Safaricom’s Vision To Ensure Sustainable Living Throughout Kenya

As Safaricom PLC strives to provide connectivity and innovative services in a bid to improve the quality of life and livelihoods of all Kenyans, the telco giant’s vision is to transform beyond being a ‘telco’ to being a purpose-led technology company. This vision is based upon the twin pillars of responsible, ethical business and transformational products and services that support the aspirations and requirements of consumers, businesses, and public sector clients.

Since 2016, Safaricom has been in the front line in drafting, testing, and implementing sustainability ideas into meaningful and concrete plans, from overarching objectives to simple daily activities that could be put into practice into the day-to-day operations and functional responsibilities of the organization.

In line with that, Safaricom this week released its 2020 sustainability report giving an overview of what the company has achieved in terms of sustainability during the year.

SDGs

As of 2020, Safaricom has incorporated nine of the 17 SDGs into its performance objectives, both as a company and at the individual employee level. Safaricom further reported that reporting on targets related to the SDGs is now central to its ways of working, and it seeks to empower everyone working with the organization from employees, partners, and other stakeholders to set their own.

From left, Safaricom PLC CEO Peter Ndegwa Melvin Marsh International CEO Flora Mutahi and Nairobi Securities Exchange chairman Kiprono Kittony on a panel discussion during the Safaricom PLC 2020 Sustainability report launch at Michael Joseph Centre in Nairobi.

One of the nine SDGs is Good Health and Well-being. Safaricom strives to ensure healthy lives and promote well-being for all at all ages. To realize this, Safaricom leverages its mobile technologies to transform lives by improving access to quality and affordable health care services and by promoting well-being for all.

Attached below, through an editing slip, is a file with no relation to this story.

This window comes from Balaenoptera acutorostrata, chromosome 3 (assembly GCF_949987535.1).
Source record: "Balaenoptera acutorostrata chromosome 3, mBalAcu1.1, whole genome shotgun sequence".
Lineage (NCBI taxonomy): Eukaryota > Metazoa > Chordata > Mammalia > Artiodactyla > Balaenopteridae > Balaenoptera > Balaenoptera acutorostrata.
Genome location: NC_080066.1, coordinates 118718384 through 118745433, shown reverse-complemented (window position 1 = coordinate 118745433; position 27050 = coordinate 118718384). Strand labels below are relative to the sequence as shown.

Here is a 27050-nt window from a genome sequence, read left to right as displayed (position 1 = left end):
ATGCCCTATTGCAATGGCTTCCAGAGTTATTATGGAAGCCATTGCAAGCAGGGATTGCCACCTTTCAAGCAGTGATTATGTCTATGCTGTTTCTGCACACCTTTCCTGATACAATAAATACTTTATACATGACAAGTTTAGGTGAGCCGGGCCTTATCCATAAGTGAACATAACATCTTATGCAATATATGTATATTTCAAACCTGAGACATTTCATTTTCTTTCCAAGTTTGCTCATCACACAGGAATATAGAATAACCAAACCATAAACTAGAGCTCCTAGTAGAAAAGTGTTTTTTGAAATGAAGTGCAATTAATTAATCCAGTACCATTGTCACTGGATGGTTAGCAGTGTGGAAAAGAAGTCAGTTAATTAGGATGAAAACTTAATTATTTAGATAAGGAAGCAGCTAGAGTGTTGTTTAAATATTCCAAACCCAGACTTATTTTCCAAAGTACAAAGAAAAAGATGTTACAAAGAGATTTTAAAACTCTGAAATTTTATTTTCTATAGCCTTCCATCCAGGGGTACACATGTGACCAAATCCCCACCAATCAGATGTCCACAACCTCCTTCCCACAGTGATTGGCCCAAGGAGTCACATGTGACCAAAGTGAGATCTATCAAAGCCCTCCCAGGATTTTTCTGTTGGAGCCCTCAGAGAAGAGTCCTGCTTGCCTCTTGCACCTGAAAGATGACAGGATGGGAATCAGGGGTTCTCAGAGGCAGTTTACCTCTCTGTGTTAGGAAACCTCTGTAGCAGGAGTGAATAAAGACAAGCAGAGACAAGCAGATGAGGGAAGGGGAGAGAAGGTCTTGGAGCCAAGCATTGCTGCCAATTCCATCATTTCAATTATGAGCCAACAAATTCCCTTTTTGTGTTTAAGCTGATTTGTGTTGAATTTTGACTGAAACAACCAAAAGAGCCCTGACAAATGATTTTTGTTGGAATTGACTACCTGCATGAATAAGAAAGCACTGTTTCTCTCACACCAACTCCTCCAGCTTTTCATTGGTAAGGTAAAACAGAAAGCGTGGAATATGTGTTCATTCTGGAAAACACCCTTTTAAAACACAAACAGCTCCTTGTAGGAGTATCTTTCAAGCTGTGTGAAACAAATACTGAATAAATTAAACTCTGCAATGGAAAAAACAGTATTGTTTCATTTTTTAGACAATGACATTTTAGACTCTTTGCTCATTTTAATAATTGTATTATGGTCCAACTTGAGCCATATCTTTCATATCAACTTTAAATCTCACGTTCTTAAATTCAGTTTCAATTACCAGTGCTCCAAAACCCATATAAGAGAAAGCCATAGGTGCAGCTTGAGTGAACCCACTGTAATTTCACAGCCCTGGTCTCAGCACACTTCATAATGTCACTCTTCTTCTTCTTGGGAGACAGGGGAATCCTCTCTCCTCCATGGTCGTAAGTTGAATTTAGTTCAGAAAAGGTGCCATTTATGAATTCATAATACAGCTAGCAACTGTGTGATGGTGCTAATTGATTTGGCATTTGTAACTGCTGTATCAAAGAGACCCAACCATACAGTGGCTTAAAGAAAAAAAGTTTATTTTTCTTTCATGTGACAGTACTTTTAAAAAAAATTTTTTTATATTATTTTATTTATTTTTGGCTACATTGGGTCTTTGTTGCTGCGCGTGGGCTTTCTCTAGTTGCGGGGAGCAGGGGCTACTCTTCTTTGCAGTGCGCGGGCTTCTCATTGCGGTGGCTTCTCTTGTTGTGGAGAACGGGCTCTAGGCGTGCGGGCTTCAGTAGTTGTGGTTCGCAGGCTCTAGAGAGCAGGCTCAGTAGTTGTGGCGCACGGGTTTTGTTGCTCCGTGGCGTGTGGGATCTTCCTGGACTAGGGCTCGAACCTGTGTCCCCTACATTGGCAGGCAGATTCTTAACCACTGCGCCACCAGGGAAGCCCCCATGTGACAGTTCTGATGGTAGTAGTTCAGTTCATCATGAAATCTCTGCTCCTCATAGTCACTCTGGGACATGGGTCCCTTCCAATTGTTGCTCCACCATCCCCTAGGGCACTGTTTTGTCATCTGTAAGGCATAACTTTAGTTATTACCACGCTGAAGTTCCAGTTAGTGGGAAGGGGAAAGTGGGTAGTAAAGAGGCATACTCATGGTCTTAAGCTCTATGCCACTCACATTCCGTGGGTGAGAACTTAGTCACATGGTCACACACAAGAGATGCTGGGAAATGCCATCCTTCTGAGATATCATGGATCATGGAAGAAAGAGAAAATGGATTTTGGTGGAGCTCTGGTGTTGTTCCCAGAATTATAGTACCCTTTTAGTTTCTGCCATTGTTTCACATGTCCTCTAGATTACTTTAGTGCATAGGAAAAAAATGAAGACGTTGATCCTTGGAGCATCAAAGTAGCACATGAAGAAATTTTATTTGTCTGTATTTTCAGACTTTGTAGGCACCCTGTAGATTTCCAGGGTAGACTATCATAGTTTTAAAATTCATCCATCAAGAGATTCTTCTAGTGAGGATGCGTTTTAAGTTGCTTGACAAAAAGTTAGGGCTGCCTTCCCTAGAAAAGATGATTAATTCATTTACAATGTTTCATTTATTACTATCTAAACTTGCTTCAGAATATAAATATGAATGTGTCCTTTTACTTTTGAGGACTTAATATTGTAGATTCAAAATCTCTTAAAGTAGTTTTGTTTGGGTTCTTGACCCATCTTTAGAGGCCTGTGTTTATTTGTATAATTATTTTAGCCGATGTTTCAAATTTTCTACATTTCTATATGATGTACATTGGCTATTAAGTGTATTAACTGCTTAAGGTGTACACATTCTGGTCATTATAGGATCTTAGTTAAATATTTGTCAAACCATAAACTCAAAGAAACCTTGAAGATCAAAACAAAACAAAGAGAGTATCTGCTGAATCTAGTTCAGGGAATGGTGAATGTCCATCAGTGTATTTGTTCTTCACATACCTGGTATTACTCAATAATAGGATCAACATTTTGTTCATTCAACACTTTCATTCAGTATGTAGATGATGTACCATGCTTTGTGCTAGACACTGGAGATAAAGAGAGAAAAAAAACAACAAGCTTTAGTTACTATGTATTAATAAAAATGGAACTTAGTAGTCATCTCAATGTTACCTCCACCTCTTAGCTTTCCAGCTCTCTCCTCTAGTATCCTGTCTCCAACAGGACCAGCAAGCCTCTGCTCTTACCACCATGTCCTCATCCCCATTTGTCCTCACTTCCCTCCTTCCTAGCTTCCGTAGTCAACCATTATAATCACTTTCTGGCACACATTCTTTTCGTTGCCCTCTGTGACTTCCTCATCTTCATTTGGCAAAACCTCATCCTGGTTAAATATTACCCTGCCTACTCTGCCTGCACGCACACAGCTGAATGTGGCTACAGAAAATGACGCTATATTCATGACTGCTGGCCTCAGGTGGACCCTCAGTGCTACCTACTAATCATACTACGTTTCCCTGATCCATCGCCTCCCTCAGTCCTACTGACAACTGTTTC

This can be seen through M-TIBA, M-Tiba is an e-wallet health payments solution that enables the users to save towards healthcare expenses from as little as KSh 10. So far M-TIBA has over 4.7 million users accessing health services at 3 499 approved health facilities countrywide and has paid out over KSh 1 billion to date.

Also, in the health bracket is Safiri Smart. Safiri Smart, a partnership between Safaricom and Korea Telcom is a disease and epidemic surveillance platform that gives travelers alerts on infections risk, it has 292 725 subscribers.

Besides health, Safaricom has also been keen on promoting quality education across the country and ensure lifelong learning opportunities for all.

So far, Safaricom has been able to expand access to education through innovative solutions, its network, and through partnerships. One notable project is the Shupavu 291, an unstructured service supplementary data (USSD) and SMS service that enables students and teachers to take quizzes, search subjects to study and access Wikipedia summaries without an internet connection. Since its launch in 2016, Shupavu has registered over 939,772 active subscribers and has been used by over 5 million learners.

Another project undertaken by Safaricom to promote education is the M-PESA Foundation Academy. The M-PESA Foundation Academy provides 669 economically disadvantaged students access to high-quality education through world-class learning facilities, focused on building leadership and entrepreneurship skills.

Over 106,208 learners have benefitted from projects funded by the Safaricom Foundation through its Accelerated Learning Programme (ALP), which focuses on constructing and equipping educational facilities with books and assistive devices.